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Dyson at Large: Google should ignore calls for aid from regional giants

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Here’s some friendly advice to Google’s UK boss Ronan Harris as he prepares to address whats predicted to be a ‘tough audience’ at the Society of Editors’ conference in November.

First, think twice before accepting any arguments – most recently made by the News Media Association (NMA) – that publishing giants like Newsquest, Trinity Mirror and Johnston Press deserve a subsidy from your growing global treasure chest.

Why? Well, let’s start with profits, and while they’re often reported in different ways they all still seem to be making sacks of money:

And as for the subject of executive pay, well …

Speaking on behalf of such publishers, David Dinsmore, the vice-chairman of the NMA, pleaded for them to be “appropriately rewarded” by the likes of Google (and Facebook) for their contribution to social networks. He said:

“None of the growth in ad revenues is coming back to the publishers who invest billions across the globe in that content creation. News publishers are seeking a fair reward for the considerable value they add to the digital ecosystem.”

Well I’m sorry, Mr Dinsmore (also the chief operating officer for Rupert Murdoch’s News UK, publishers of The Sun, by the way), but why should such publishers get any handouts when they seem so keen to exploit the markets of smaller local publishers in serious financial trouble?

Yes, I’m talking about you, Newsquest, launching the weekly Oldham Times, and you, Trinity Mirror, launching an Oldham edition of the Manchester Evening News, while administrators still search for a buyer-come-rescuer of what was the independent but now closed Oldham Chronicle.

Back to Mr Harris at Google: do you really think that any handouts to publishing giants will be spent on securing proper journalistic coverage of the growing numbers of UK towns that have been left without a newspaper title, online or in print?

Or do you not suspect that such charity could well end up simply helping such groups to suck the commercial juice out of remaining markets in a harsh plc world that long-ceased caring about local news?

Surely it would be far better for Google, Facebook and other potential benefactors to make journalistic grants to truly entrepreneurial, independent news organisations, such as:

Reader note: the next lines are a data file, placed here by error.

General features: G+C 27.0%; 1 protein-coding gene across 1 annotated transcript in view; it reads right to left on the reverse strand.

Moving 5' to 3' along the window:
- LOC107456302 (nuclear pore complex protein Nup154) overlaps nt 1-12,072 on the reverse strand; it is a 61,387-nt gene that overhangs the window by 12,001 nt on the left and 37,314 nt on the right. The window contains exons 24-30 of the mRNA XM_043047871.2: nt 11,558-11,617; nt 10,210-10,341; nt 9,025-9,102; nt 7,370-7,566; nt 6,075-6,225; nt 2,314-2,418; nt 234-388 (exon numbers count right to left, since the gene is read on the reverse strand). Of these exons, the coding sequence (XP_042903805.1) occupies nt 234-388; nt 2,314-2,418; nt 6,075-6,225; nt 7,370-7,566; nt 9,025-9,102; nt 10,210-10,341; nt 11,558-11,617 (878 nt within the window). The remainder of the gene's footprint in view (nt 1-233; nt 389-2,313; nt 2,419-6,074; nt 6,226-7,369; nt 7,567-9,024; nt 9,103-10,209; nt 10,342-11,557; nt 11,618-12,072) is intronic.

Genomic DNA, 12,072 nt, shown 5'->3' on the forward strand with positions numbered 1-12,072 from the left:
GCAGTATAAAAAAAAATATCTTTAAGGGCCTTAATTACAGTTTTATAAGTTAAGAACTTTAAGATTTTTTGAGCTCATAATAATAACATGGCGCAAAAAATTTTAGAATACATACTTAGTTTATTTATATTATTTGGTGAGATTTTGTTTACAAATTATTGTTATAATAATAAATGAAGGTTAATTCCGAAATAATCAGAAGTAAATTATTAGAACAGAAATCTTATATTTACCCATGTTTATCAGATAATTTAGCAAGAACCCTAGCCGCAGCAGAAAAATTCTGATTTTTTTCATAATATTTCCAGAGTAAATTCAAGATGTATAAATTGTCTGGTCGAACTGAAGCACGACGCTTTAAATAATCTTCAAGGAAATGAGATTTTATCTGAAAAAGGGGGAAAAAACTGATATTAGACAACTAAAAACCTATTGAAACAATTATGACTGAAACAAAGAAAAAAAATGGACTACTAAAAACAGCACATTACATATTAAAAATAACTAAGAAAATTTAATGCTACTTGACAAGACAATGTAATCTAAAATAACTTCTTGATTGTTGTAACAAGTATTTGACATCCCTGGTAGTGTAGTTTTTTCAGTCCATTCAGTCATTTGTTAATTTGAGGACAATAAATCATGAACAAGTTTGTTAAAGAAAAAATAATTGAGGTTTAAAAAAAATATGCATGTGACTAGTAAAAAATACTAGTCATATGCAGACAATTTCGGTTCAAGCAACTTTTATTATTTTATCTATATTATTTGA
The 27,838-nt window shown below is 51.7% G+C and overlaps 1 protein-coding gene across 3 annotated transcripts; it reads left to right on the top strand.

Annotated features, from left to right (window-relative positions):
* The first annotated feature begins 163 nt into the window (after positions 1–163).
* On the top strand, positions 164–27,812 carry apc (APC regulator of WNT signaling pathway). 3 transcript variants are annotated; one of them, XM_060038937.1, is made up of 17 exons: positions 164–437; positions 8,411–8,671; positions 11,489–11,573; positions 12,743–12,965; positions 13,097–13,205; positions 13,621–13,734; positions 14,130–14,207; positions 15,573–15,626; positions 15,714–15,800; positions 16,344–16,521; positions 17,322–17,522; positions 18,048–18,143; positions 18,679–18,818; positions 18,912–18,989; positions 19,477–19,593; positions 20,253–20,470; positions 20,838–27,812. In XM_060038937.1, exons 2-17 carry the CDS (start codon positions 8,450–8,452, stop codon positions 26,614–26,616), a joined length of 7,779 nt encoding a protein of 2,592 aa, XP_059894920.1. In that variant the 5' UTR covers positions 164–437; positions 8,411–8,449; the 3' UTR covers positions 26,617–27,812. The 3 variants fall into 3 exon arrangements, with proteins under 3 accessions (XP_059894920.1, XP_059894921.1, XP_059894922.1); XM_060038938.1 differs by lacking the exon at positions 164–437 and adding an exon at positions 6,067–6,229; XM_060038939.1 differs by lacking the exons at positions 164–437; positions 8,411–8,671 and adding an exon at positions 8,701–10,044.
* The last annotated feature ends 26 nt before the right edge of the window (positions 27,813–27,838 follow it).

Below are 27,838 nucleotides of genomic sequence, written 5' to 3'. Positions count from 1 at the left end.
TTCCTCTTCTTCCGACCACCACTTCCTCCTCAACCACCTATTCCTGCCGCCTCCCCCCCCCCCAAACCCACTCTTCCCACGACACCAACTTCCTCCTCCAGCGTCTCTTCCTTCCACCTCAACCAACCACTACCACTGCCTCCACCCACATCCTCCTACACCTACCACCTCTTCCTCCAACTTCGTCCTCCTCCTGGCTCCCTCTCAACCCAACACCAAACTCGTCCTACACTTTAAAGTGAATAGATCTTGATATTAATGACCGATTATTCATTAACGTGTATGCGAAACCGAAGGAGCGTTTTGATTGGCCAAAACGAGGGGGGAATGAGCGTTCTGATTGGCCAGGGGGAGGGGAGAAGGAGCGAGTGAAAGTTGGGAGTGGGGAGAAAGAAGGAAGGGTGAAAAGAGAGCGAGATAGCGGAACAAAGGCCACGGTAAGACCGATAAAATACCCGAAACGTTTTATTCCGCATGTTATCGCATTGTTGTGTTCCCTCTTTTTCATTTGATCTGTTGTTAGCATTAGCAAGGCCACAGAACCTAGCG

I’m sure HoldtheFrontPage readers will have a dozen more examples of set-ups which deserve assistance from Google and co before publishing giants are considered.

Please feel free to list them in your comments here.

6 comments

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  • September 20, 2017 at 12:05 pm
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    For a change, I can’t find one word here that I want to argue about. Nice one, Steve Dyson.

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  • September 20, 2017 at 2:22 pm
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    It’s not ‘aid’, it’s payment for stories plundered from media websites.
    I’m beginning to wonder whose side you are on, Dyson.

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  • September 20, 2017 at 2:35 pm
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    Chapeau monseiur. That’s nicely said Mr D .

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  • September 20, 2017 at 4:58 pm
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    I’ve lost count of the number of stories I’ve seen on websites run by the media giants which are little more than copy and paste jobs from the website of a rival paper. The first few paragraphs may be altered, but that’s about it. Do they pay the rival paper for using the bulk of their copy? No. Sometimes – but not always – they recognise the basis of the original story with the words “he told the Bugle”. Then they have the cheek to tell Google and Facebook that they want paying for copy which, in many cases, they didn’t write in the first place. Sorry, I’ve no sympathy for them.

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  • September 20, 2017 at 5:01 pm
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    Let us stop and think. If regional newspapers were to get “aid” from Google how long would it be before Google and its ilk start dictating what should go into newspapers.
    “Aid” is another word for “control” in the longer-term.
    And why we are about it how many newspapers can hold up their hands or put hands on heart and swear they have never swiped a story from somebody’s else’s website without paying for it.
    As a freelance before I retired I became fed up with newspapers swiping my stories from other sites without paying me for it.

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  • September 21, 2017 at 10:49 am
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    The regional groups are hardly negotiating from strength. They need Google and Facebook etc. far more than G&F need them; most of their digital traffic comes from social media, not from their own websites which are, in most cases, pretty shoddy and increasingly infested with intrusive ads and videos which no one wants. Not to mention that a huge proportion of said traffic is merely pinched off Facebook in the first place. It’s a dog-eat-dog free-for-all, a thieves’ kitchen, which the regional media groups helped to create in the first place by their eagerness to give valuable content away for nothing. They can hardly complain, having historically set the financial value of their product at zero, if the social media giants pilfer it at will.
    And I had to cross my legs to avoid p*ssing myself laughing at the line about “publishers who invest billions in content creation”. I don’t know who that bloke is, but he should be on the music halls. Priceless.

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